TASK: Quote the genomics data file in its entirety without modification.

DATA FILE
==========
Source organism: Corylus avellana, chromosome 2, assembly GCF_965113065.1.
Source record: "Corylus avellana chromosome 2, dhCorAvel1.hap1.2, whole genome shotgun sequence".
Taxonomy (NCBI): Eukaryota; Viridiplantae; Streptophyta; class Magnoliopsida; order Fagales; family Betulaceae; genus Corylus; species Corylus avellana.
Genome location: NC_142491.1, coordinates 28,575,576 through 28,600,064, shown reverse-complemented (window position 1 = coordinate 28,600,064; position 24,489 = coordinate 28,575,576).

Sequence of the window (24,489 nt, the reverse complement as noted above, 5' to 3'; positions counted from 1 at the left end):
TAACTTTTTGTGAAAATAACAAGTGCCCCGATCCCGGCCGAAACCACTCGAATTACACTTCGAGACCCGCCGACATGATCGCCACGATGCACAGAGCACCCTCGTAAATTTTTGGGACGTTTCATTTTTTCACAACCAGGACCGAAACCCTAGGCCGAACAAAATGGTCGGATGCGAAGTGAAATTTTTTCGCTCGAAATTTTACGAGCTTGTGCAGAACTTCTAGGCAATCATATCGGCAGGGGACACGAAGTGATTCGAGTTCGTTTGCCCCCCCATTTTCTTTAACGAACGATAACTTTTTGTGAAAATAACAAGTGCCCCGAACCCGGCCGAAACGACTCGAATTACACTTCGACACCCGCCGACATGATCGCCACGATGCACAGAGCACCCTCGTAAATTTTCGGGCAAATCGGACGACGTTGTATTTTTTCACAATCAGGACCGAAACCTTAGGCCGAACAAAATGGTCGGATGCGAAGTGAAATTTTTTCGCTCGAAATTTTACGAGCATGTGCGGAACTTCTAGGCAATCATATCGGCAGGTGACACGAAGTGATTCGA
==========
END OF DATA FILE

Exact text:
Source organism: Corylus avellana, chromosome 2, assembly GCF_965113065.1.
Source record: "Corylus avellana chromosome 2, dhCorAvel1.hap1.2, whole genome shotgun sequence".
Taxonomy (NCBI): Eukaryota; Viridiplantae; Streptophyta; class Magnoliopsida; order Fagales; family Betulaceae; genus Corylus; species Corylus avellana.
Genome location: NC_142491.1, coordinates 28,575,576 through 28,600,064, shown reverse-complemented (window position 1 = coordinate 28,600,064; position 24,489 = coordinate 28,575,576).

Sequence of the window (24,489 nt, the reverse complement as noted above, 5' to 3'; positions counted from 1 at the left end):
TAACTTTTTGTGAAAATAACAAGTGCCCCGATCCCGGCCGAAACCACTCGAATTACACTTCGAGACCCGCCGACATGATCGCCACGATGCACAGAGCACCCTCGTAAATTTTTGGGACGTTTCATTTTTTCACAACCAGGACCGAAACCCTAGGCCGAACAAAATGGTCGGATGCGAAGTGAAATTTTTTCGCTCGAAATTTTACGAGCTTGTGCAGAACTTCTAGGCAATCATATCGGCAGGGGACACGAAGTGATTCGAGTTCGTTTGCCCCCCCATTTTCTTTAACGAACGATAACTTTTTGTGAAAATAACAAGTGCCCCGAACCCGGCCGAAACGACTCGAATTACACTTCGACACCCGCCGACATGATCGCCACGATGCACAGAGCACCCTCGTAAATTTTCGGGCAAATCGGACGACGTTGTATTTTTTCACAATCAGGACCGAAACCTTAGGCCGAACAAAATGGTCGGATGCGAAGTGAAATTTTTTCGCTCGAAATTTTACGAGCATGTGCGGAACTTCTAGGCAATCATATCGGCAGGTGACACGAAGTGATTCGA